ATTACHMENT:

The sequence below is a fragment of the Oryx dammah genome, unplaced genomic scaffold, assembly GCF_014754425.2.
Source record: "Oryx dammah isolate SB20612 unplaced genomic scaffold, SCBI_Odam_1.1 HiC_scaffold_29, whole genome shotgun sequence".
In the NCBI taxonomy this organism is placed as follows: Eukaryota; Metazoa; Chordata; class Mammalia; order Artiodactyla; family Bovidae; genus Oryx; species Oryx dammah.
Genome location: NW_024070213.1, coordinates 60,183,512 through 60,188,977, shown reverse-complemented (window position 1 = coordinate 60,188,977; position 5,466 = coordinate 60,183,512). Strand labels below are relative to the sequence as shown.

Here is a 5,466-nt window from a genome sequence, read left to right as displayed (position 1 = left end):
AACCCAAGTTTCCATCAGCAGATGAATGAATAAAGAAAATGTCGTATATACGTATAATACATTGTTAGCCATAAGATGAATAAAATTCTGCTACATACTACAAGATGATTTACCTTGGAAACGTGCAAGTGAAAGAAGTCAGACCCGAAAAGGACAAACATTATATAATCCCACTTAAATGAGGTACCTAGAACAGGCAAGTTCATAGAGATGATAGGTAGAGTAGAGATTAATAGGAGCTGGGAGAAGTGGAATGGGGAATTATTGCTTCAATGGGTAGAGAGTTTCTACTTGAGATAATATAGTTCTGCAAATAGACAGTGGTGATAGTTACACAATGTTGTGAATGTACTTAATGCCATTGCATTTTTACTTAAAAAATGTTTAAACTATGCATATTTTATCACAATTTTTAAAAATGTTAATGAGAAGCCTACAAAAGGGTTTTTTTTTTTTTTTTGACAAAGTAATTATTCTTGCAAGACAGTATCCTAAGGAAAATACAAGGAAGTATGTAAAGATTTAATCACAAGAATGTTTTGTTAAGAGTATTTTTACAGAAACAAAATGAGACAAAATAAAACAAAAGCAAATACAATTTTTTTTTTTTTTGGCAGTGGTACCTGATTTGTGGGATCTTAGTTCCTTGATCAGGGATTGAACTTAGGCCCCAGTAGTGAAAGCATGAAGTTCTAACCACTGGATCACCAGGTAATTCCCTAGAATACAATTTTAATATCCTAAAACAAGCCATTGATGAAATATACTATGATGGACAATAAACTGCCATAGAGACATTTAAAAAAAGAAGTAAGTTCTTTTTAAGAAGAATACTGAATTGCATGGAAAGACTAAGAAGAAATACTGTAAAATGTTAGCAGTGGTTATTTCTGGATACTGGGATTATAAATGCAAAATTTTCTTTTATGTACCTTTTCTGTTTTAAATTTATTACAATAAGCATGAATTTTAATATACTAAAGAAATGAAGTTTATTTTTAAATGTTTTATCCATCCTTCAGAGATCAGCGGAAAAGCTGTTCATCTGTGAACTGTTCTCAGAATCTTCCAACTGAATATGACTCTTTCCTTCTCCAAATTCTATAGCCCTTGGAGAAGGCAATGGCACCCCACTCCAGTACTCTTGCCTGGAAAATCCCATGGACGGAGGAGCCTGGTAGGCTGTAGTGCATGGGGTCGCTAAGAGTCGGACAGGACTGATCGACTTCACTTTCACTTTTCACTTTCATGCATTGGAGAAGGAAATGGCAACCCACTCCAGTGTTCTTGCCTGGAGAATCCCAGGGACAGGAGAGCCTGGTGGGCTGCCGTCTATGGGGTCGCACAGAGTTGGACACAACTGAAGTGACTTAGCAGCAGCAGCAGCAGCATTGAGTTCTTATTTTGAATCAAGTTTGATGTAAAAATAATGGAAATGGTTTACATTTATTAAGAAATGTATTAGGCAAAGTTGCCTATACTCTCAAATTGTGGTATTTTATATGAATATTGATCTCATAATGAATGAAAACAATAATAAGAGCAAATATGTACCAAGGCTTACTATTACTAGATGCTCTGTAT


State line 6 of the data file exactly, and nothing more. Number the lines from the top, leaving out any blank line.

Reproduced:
AACCCAAGTTTCCATCAGCAGATGAATGAATAAAGAAAATGTCGTATATACGTATAATACATTGTTAGCCATAAGATGAATAAAATTCTGCTACATACTACAAGATGATTTACCTTGGAAACGTGCAAGTGAAAGAAGTCAGACCCGAAAAGGACAAACATTATATAATCCCACTTAAATGAGGTACCTAGAACAGGCAAGTTCATAGAGATGATAGGTAGAGTAGAGATTAATAGGAGCTGGGAGAAGTGGAATGGGGAATTATTGCTTCAATGGGTAGAGAGTTTCTACTTGAGATAATATAGTTCTGCAAATAGACAGTGGTGATAGTTACACAATGTTGTGAATGTACTTAATGCCATTGCATTTTTACTTAAAAAATGTTTAAACTATGCATATTTTATCACAATTTTTAAAAATGTTAATGAGAAGCCTACAAAAGGGTTTTTTTTTTTTTTTTGACAAAGTAATTATTCTTGCAAGACAGTATCCTAAGGAAAATACAAGGAAGTATGTAAAGATTTAATCACAAGAATGTTTTGTTAAGAGTATTTTTACAGAAACAAAATGAGACAAAATAAAACAAAAGCAAATACAATTTTTTTTTTTTTTGGCAGTGGTACCTGATTTGTGGGATCTTAGTTCCTTGATCAGGGATTGAACTTAGGCCCCAGTAGTGAAAGCATGAAGTTCTAACCACTGGATCACCAGGTAATTCCCTAGAATACAATTTTAATATCCTAAAACAAGCCATTGATGAAATATACTATGATGGACAATAAACTGCCATAGAGACATTTAAAAAAAGAAGTAAGTTCTTTTTAAGAAGAATACTGAATTGCATGGAAAGACTAAGAAGAAATACTGTAAAATGTTAGCAGTGGTTATTTCTGGATACTGGGATTATAAATGCAAAATTTTCTTTTATGTACCTTTTCTGTTTTAAATTTATTACAATAAGCATGAATTTTAATATACTAAAGAAATGAAGTTTATTTTTAAATGTTTTATCCATCCTTCAGAGATCAGCGGAAAAGCTGTTCATCTGTGAACTGTTCTCAGAATCTTCCAACTGAATATGACTCTTTCCTTCTCCAAATTCTATAGCCCTTGGAGAAGGCAATGGCACCCCACTCCAGTACTCTTGCCTGGAAAATCCCATGGACGGAGGAGCCTGGTAGGCTGTAGTGCATGGGGTCGCTAAGAGTCGGACAGGACTGATCGACTTCACTTTCACTTTTCACTTTCATGCATTGGAGAAGGAAATGGCAACCCACTCCAGTGTTCTTGCCTGGAGAATCCCAGGGACAGGAGAGCCTGGTGGGCTGCCGTCTATGGGGTCGCACAGAGTTGGACACAACTGAAGTGACTTAGCAGCAGCAGCAGCAGCATTGAGTTCTTATTTTGAATCAAGTTTGATGTAAAAATAATGGAAATGGTTTACATTTATTAAGAAATGTATTAGGCAAAGTTGCCTATACTCTCAAATTGTGGTATTTTATATGAATATTGATCTCATAATGAATGAAAACAATAATAAGAGCAAATATGTACCAAGGCTTACTATTACTAGATGCTCTGTAT